Review: The Mercies by Kiran Millwood Hargrave

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Goodreads | Waterstones

Finnmark, Norway, 1617. Twenty-year-old Maren Magnusdatter stands on the craggy coast, watching the sea break into a sudden and reckless storm. Forty fishermen, including her brother and father, are drowned and left broken on the rocks below. With the menfolk wiped out, the women of the tiny Arctic town of Vardø must fend for themselves.
Three years later, a sinister figure arrives. Absalom Cornet comes from Scotland, where he burned witches in the northern isles. He brings with him his young Norwegian wife, Ursa, who is both heady with her husband’s authority and terrified by it. In Vardø, and in Maren, Ursa sees something she has never seen before: independent women. But Absalom sees only a place untouched by God, and flooded with a mighty evil.
As Maren and Ursa are drawn to one another in ways that surprise them both, the island begins to close in on them, with Absalom’s iron rule threatening Vardø’s very existence.

I don’t read or enjoy much historical fiction, so I was definitely a little hesitant going into this one. But I really like Kiran Millwood Hargrave’s other work, and I’ve heard great things about this book. I ended up reading this one as part of a buddy read with some friends, which was really nice and definitely made me finally pick this one up! I’ve had this one since the hardback release, and it’s been a long time coming.

Firstly, I’m really glad I picked this one up in autumn. The book itself is quite bleak and it fit the season so well. I started reading this one while it was raining heavily outside and the atmosphere felt so perfect. We start this book with the women of the island losing all of their men to the sea, which I found such a fascinating premise to the book, especially in the historical context.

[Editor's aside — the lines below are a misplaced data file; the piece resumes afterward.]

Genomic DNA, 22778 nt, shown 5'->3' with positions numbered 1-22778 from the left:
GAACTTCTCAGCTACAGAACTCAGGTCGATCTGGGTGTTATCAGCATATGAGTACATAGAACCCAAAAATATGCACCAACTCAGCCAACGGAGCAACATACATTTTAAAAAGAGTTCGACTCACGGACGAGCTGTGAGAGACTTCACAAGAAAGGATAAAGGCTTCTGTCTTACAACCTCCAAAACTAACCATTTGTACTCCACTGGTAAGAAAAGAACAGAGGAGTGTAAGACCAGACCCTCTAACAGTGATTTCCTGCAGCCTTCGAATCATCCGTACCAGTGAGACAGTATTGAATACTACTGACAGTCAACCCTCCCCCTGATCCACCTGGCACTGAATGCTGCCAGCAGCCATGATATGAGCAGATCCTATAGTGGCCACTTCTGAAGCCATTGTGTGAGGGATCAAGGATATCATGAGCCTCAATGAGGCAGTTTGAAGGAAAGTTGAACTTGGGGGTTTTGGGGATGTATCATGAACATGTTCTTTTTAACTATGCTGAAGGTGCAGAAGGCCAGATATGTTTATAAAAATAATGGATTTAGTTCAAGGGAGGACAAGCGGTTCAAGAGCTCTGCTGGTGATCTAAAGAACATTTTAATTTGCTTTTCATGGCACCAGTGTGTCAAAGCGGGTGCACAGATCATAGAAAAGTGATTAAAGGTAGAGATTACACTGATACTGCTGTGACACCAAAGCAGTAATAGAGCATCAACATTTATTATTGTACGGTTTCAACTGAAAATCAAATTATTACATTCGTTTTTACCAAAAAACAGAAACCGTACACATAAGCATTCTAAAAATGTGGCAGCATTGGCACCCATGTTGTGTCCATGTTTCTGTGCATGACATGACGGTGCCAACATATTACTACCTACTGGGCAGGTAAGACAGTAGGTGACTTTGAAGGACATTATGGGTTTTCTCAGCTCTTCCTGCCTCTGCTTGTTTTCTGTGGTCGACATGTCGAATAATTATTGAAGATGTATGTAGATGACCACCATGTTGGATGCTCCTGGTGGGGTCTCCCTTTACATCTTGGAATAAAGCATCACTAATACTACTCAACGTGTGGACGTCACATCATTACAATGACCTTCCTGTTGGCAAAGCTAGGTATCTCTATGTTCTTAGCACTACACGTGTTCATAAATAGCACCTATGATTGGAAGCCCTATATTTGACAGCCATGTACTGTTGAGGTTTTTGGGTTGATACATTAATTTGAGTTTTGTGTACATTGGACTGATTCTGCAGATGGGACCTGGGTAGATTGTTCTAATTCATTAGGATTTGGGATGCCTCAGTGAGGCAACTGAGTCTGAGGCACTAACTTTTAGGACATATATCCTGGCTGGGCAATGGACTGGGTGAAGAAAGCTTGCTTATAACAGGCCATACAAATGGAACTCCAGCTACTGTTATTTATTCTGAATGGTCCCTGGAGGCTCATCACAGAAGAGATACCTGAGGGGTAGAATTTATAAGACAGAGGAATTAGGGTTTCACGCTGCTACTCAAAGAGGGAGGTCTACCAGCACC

Many of them seem past caring what is true or not, only desperate for some reason, 

I quickly found myself really liking the characters and the fact this one follows predominantly women as they find their own independence. We follow Maren, who has always lived on the island, and Ursa, who moves to the island with her husband from mainland Norway. Having these two perspectives gave the perfect amount of contrast to the story and kept me interested in both of their stories, and I loved their growing friendship.

I found myself really enjoying the setting and although it makes the book feel very contained, it doesn’t necessarily feel limited. The writing was beautiful and portrayed the story well, and although this book does have quite a few harrowing and bleak scenes, they don’t feel unnecessary and they are there to push the plot forward. I must admit I did occasionally find the plot quite slow and not as engaging as I wanted sometimes. It took me just under a week to read this one, which felt like quite a while for a 350 page book.

some order to the rearrangement of their lives, even if it is brought about by a lie.